Plaintiffs had alleged that the Board of Directors were fiduciaries because they had the power to appoint members of the HRC, which in turn had the power to appoint members of the BPC. In making this argument, they alleged that the Board’s fiduciary duty to the Plan was derived from the power given to it in the company’s bylaws to appoint a compensation committee [the HRC] to review “the salaries, compensation and employee benefits” for the employees. They further argued that the HRC’s fiduciary duty to the Plan was derived from the power given to it by a 2002 Proxy Statement and resolutions of a predecessor compensation committee authorizing and directing the HRC “to review all aspects of the company’s benefit and welfare plans and programs, administer the plan, and appoint a person or persons to oversee the administration and operation of the benefit plans.”

Despite this language, the court basically said “no dice” to the argument, and held that because the directors were not named as fiduciaries in the governing plan documents, the test of whether or not they achieved fiduciary status was purely functional in nature. Because the directors had not exercised “de facto control” over the BPC or been on notice of any possible misadventure by their appointees, the court held that claims against them should be dismissed.

It is very interesting to note that the plaintiffs unsuccessfully relied on the Enron case in support of their allegations that the directors had breached their fiduciary duties by failing to monitor the BPC and the HRC. The court in Enron had held that because certain directors had been given the power to appoint the fiduciaries of the plans under the plan document, and because they had, in fact, exercised that “discretionary power of appointment”, they also had the responsibility of monitoring the Committee which had control over the Plan’s investments and that plaintiff’s allegations should not be dismissed.

However, the Dynegy court didn’t seem to buy the argument that the Dynegy directors could be held to have breached their duties through a failure to monitor unless something more was present. The court made it clear that that “something more” would have included such things as the directors “actively and knowingly” participating in the dissemination of misleading information, the directors encountering “red flags” which might have alerted them to the fact of “possible misadventure by their appointees” or allegations that, if the directors had investigated Dynegy’s regulatory filings, they would have discovered accounting improprieties and/or financial problems leading them to take action. The court distinguished the Enron case by stating that that “something more” was present in the Enron case, but not in the Dynegy case.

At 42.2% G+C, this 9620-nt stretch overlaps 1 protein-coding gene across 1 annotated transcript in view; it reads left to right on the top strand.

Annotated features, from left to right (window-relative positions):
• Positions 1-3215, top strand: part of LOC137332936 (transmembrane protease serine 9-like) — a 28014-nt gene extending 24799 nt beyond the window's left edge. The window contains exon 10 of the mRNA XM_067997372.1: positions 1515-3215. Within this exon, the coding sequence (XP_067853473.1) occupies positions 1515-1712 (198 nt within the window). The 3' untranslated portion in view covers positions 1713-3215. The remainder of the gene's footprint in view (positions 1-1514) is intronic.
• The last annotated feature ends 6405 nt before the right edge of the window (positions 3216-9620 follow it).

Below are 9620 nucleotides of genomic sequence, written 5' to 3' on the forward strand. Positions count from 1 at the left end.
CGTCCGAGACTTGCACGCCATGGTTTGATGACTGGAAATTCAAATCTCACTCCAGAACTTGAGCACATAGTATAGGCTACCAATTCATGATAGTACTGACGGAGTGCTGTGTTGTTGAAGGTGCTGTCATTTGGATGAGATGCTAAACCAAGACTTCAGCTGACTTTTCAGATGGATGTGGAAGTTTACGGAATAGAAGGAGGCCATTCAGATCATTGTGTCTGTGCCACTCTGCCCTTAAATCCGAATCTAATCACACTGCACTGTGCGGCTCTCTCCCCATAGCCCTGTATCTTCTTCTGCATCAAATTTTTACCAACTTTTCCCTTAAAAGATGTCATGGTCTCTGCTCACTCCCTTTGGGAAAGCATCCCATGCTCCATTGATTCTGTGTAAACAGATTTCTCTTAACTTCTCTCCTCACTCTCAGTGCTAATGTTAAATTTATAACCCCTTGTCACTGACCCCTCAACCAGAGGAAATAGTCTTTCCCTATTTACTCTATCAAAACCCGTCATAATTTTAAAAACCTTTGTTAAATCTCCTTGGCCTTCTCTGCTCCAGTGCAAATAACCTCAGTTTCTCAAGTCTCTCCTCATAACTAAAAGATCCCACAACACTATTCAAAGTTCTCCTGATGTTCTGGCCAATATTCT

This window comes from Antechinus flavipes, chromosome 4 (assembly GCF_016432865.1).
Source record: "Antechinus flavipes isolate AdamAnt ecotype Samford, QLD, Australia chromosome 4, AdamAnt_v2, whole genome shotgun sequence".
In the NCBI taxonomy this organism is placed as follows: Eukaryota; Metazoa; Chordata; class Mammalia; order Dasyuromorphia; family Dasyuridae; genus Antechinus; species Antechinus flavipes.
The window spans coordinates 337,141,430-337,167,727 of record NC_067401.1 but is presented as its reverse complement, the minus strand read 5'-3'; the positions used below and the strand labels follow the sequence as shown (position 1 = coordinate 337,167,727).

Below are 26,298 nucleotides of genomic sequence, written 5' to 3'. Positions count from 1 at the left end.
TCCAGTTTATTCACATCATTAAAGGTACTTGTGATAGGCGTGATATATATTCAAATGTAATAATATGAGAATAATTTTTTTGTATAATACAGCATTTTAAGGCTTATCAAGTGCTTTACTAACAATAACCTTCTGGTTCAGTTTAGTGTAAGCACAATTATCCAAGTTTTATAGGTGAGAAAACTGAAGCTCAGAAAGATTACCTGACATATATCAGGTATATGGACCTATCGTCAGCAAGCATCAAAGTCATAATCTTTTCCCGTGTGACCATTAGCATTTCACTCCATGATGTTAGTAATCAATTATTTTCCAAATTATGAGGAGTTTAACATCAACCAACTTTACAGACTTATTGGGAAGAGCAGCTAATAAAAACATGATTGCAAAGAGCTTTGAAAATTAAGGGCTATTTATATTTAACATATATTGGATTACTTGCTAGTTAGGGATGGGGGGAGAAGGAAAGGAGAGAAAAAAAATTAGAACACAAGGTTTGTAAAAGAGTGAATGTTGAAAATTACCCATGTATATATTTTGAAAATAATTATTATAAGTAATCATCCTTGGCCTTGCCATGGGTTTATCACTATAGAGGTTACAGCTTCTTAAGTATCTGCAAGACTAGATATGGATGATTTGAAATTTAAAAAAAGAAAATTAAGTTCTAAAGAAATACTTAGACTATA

(In the Enron case, the plan documents had given the Enron Corporation the duty to appoint members of the committee which served as Plan administrator and Enron was designated as the named fiduciary with respect to general administration of the Plan, except for investment of the assets in the trust fund. The plan document also stated that Enron was obligated to provide the Administrative Committee with “any information that the Committee determines is necessary for the proper administration of the Plan” and to the Trustee any such “facts as are deemed necessary for the Trustee to carry out the Trustee’s duties under the Plan.”)

Commentary: All of these cases should be of great interest to those involved in plan documentation and those involved in seeking to insulate Board members from ERISA liability. They demonstrate how the fiduciary structure set forth in the plan documents plays a critical role in determining whether the courts are willing to hold the directors personally liable under the fiduciary responsibility rules of ERISA, if investments go sour and plan participants sue. The Department of Labor has in its Amicus Briefs, as well as publicly, been fairly vocal about its view that directors should be held responsible under ERISA when they are vested with the power to appoint fiduciaries, but fail to be actively involved in monitoring the appointed fiduciaries through prudent processes and procedures. However, some courts have been more reluctant to hold them responsible, absent a finding of “something more” in the way of imprudent conduct on the part of directors that goes beyond the mere duty to appoint.

Until the issue is resolved, there will continue to be uncertainty surrounding this particular area of the law. However, directors and those who represent directors should be aware of the following: